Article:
- Medical devices not covered by insurance
- Prepayment of funeral and burial expenses
- Payments for caregiving services, including services provided by a relative (there should be a written caregiving contract)
- Purchases of exempt assets, such as a home and personal belongings
- A Medicaid compliant annuity
An annuity can be a good option for those with $50,000 or more in assets, Hartsfield said. For Medicaid spend-down purposes, you must buy a Medicaid compliant annuity that is a single premium immediate annuity—meaning it’s purchased with a one-time lump sum payment and is immediately converted into a stream of fixed monthly payments. And there are other requirements that must be met for an annuity to be Medicaid compliant. Medicaidannuity.com is a source for Medicaid compliant annuities that Hartsfield recommends.
Can you transfer assets to qualify for Medicaid?
You don’t necessarily have to spend down all of your assets to qualify for Medicaid. It is possible to transfer assets to, say, family members, but it takes advanced planning.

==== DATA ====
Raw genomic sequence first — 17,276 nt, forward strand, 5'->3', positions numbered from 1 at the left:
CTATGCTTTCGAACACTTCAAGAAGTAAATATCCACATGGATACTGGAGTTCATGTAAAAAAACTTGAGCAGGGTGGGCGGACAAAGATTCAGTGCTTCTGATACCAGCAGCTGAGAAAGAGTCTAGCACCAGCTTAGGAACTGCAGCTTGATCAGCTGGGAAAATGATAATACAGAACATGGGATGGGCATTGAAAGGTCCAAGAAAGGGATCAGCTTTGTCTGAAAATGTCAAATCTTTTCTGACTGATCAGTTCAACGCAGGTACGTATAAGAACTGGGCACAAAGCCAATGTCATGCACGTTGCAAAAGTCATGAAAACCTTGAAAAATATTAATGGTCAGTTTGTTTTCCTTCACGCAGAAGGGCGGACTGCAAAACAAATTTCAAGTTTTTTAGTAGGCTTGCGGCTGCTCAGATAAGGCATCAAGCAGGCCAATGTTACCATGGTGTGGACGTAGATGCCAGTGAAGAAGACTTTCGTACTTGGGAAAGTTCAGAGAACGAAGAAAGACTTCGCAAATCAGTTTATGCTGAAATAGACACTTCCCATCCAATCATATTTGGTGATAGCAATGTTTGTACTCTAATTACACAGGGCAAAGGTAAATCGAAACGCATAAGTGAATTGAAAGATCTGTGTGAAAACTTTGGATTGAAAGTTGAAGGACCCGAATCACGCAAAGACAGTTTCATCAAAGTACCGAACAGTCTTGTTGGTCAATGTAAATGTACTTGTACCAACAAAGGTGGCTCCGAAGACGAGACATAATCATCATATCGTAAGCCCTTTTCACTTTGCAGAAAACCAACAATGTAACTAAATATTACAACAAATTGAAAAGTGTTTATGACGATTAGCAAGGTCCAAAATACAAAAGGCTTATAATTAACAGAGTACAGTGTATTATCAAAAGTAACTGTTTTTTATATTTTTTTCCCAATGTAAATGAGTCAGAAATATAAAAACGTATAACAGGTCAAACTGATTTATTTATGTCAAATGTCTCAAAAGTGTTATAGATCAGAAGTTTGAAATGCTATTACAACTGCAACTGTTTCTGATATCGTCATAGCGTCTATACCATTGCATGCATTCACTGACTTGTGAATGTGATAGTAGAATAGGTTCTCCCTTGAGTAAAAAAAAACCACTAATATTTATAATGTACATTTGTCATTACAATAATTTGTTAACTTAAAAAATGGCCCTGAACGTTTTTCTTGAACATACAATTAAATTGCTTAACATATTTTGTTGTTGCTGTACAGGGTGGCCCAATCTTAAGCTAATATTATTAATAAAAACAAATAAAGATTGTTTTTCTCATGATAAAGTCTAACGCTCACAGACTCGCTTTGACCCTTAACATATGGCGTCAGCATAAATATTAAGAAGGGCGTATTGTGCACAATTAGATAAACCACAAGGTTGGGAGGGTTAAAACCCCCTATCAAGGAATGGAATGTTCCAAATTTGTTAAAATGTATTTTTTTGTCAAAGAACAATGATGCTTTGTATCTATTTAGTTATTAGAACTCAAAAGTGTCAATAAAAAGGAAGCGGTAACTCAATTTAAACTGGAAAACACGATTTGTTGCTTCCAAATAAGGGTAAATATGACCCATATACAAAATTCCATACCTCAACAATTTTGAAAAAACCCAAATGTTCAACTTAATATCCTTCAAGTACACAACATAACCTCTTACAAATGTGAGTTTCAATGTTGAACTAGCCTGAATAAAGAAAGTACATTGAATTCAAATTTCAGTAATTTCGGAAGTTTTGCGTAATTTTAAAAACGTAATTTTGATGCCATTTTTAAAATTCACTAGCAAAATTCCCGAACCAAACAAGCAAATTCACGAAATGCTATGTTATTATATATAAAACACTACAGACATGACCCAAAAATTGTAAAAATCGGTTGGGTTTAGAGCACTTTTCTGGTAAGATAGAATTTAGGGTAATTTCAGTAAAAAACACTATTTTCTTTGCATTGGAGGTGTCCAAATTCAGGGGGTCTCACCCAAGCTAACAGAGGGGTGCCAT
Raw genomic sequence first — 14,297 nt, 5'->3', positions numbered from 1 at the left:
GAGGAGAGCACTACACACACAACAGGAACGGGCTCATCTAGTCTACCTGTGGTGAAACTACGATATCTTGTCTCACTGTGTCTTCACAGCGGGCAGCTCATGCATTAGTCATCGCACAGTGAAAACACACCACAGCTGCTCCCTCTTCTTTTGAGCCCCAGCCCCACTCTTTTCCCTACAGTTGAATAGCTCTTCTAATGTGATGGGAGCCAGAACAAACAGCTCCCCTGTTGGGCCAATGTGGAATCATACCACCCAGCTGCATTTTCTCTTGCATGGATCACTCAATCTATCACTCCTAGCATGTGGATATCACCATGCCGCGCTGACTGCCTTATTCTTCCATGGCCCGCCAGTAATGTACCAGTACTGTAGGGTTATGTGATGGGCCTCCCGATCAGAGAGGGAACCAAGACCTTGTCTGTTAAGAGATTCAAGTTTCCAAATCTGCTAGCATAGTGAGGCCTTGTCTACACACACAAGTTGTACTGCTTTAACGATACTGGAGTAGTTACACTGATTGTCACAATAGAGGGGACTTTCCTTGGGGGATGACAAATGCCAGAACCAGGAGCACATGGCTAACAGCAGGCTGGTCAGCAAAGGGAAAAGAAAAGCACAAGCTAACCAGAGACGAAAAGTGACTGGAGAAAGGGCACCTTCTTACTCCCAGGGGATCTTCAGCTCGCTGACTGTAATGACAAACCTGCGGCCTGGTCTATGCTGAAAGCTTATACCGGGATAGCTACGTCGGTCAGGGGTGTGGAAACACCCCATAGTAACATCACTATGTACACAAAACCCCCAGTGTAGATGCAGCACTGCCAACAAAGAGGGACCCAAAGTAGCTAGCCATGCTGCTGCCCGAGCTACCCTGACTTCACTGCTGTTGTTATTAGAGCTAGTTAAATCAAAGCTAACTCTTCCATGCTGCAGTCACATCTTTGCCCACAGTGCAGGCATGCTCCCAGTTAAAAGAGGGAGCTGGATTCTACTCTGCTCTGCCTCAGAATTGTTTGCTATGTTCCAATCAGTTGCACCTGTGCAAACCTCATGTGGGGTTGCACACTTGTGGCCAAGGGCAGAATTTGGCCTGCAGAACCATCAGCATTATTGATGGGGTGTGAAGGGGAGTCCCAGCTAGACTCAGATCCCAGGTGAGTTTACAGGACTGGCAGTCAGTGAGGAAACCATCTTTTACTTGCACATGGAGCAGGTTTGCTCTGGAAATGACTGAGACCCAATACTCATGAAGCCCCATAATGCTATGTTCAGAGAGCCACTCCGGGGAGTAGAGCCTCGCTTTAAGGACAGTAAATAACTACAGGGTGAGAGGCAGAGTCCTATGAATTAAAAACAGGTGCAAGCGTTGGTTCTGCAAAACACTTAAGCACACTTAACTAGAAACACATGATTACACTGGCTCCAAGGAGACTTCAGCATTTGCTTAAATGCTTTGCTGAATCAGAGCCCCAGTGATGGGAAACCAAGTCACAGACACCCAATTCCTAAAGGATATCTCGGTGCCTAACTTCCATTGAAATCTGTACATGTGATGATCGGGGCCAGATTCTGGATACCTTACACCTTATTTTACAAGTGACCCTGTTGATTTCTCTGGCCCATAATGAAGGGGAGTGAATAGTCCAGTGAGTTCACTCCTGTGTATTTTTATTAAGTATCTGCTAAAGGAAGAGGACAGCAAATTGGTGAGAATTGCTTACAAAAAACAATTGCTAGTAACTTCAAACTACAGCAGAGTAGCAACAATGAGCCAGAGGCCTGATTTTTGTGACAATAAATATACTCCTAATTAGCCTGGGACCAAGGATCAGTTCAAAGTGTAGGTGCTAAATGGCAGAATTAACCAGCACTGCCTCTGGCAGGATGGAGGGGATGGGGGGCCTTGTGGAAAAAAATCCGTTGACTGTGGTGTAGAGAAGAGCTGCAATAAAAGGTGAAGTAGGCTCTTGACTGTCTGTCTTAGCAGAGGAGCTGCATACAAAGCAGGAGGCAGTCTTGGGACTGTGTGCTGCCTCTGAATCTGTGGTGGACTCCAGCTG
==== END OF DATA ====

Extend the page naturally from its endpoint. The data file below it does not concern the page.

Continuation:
To prevent people from simply giving away assets to qualify, Medicaid has what is called a “look-back period.” It will look back over the past 60 months from the time you apply (30 months in California) for any asset transfers or sales of assets well below their market value.
“Anything that is given to another individual or a cash withdrawal is presumed to be given away to qualify for Medicaid earlier when you can't explain it, or you can explain it but it's not acceptable to Medicaid,” Goldberg said. “For instance, ‘I gave it to my daughter because she wanted to buy a new house,’ that is not an acceptable reason for Medicaid.”